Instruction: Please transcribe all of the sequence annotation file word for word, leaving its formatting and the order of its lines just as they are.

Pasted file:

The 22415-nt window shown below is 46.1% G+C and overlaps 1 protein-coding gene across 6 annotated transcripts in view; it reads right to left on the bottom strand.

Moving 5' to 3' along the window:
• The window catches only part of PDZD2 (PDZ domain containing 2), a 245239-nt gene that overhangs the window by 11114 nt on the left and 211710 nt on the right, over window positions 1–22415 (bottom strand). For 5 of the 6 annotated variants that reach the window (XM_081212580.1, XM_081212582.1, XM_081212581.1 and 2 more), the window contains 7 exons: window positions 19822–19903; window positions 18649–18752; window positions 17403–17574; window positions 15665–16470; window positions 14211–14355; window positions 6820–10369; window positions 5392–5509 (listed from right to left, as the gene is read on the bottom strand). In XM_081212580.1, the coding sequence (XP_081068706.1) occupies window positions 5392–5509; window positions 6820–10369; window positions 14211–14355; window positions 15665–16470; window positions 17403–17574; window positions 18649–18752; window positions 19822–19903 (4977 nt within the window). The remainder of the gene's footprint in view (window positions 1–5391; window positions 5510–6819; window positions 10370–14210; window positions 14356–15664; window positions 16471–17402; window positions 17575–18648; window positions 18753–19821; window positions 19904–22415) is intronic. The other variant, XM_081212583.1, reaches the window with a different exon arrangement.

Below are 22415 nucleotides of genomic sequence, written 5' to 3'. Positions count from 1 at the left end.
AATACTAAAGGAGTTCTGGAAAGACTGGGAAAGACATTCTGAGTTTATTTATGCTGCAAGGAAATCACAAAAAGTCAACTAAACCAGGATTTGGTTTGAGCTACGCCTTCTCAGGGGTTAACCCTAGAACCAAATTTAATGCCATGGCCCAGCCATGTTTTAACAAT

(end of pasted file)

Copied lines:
The 22415-nt window shown below is 46.1% G+C and overlaps 1 protein-coding gene across 6 annotated transcripts in view; it reads right to left on the bottom strand.

Moving 5' to 3' along the window:
• The window catches only part of PDZD2 (PDZ domain containing 2), a 245239-nt gene that overhangs the window by 11114 nt on the left and 211710 nt on the right, over window positions 1–22415 (bottom strand). For 5 of the 6 annotated variants that reach the window (XM_081212580.1, XM_081212582.1, XM_081212581.1 and 2 more), the window contains 7 exons: window positions 19822–19903; window positions 18649–18752; window positions 17403–17574; window positions 15665–16470; window positions 14211–14355; window positions 6820–10369; window positions 5392–5509 (listed from right to left, as the gene is read on the bottom strand). In XM_081212580.1, the coding sequence (XP_081068706.1) occupies window positions 5392–5509; window positions 6820–10369; window positions 14211–14355; window positions 15665–16470; window positions 17403–17574; window positions 18649–18752; window positions 19822–19903 (4977 nt within the window). The remainder of the gene's footprint in view (window positions 1–5391; window positions 5510–6819; window positions 10370–14210; window positions 14356–15664; window positions 16471–17402; window positions 17575–18648; window positions 18753–19821; window positions 19904–22415) is intronic. The other variant, XM_081212583.1, reaches the window with a different exon arrangement.

Below are 22415 nucleotides of genomic sequence, written 5' to 3'. Positions count from 1 at the left end.
AATACTAAAGGAGTTCTGGAAAGACTGGGAAAGACATTCTGAGTTTATTTATGCTGCAAGGAAATCACAAAAAGTCAACTAAACCAGGATTTGGTTTGAGCTACGCCTTCTCAGGGGTTAACCCTAGAACCAAATTTAATGCCATGGCCCAGCCATGTTTTAACAAT